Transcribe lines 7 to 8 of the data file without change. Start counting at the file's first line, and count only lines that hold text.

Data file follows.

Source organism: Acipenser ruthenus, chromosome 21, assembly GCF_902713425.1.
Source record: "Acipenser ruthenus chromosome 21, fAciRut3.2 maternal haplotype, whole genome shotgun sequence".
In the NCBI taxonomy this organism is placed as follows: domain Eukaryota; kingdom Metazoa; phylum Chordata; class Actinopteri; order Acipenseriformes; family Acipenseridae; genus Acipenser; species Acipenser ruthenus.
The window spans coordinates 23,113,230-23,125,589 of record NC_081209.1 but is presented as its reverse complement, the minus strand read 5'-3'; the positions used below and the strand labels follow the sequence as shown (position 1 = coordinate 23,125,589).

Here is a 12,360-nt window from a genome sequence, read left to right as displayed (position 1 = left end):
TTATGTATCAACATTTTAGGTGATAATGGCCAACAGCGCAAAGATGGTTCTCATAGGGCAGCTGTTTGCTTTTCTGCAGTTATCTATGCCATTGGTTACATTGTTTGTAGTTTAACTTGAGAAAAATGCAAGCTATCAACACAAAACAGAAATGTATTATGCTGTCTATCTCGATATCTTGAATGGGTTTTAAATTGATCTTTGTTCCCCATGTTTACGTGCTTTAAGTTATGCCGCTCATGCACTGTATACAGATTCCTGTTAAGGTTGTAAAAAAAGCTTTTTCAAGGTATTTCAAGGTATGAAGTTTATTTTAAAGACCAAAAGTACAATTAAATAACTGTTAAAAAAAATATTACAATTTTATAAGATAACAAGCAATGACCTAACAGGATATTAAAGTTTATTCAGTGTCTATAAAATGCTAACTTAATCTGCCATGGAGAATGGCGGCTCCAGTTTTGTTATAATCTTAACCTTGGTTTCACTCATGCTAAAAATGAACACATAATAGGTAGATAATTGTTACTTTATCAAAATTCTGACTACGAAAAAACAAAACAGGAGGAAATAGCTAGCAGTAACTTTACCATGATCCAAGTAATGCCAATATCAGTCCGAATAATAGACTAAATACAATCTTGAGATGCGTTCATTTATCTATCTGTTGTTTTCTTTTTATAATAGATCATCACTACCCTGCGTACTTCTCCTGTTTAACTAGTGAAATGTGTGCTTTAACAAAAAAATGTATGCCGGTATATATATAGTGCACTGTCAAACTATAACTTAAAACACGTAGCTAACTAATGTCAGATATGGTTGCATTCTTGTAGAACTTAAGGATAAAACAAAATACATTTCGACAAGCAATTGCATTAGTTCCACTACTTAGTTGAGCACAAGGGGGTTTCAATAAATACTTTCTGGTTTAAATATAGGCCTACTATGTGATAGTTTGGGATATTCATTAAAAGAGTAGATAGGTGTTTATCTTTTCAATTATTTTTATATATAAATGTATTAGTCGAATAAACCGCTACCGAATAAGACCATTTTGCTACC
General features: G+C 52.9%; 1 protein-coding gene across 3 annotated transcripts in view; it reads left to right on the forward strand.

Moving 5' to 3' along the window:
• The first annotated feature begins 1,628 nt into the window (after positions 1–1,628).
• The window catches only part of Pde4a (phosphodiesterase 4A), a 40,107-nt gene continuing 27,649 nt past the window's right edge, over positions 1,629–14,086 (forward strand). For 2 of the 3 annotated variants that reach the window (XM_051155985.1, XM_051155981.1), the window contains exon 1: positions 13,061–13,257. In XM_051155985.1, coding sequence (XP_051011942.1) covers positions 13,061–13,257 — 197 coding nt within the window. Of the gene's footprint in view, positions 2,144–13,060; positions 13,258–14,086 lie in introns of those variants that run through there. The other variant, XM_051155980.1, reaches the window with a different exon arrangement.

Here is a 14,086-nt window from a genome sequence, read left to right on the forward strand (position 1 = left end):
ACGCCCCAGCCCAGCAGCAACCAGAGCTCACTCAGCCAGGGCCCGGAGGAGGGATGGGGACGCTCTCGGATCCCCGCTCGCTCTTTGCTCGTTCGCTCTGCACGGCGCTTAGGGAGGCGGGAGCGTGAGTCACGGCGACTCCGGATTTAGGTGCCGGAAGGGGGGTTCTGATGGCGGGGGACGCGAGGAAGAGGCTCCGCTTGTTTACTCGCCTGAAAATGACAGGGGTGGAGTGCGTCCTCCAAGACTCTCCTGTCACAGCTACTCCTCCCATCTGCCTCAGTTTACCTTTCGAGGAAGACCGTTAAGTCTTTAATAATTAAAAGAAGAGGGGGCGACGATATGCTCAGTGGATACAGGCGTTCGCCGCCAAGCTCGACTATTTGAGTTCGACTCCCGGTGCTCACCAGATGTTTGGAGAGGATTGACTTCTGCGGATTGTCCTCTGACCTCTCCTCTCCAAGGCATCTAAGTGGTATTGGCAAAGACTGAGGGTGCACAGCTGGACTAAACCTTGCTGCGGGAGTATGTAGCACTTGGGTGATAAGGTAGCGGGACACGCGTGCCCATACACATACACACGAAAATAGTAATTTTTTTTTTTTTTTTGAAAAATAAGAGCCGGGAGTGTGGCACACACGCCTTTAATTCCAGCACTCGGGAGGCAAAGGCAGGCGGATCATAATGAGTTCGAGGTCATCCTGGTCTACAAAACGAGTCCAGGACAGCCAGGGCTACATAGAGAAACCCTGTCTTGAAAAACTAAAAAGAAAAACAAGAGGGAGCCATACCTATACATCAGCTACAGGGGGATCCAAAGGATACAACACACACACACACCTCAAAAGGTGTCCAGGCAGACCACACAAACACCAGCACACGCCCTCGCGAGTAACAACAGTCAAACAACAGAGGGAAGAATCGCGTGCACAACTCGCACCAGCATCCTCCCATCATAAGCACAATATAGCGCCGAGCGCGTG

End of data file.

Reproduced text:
General features: G+C 52.9%; 1 protein-coding gene across 3 annotated transcripts in view; it reads left to right on the forward strand.

Moving 5' to 3' along the window: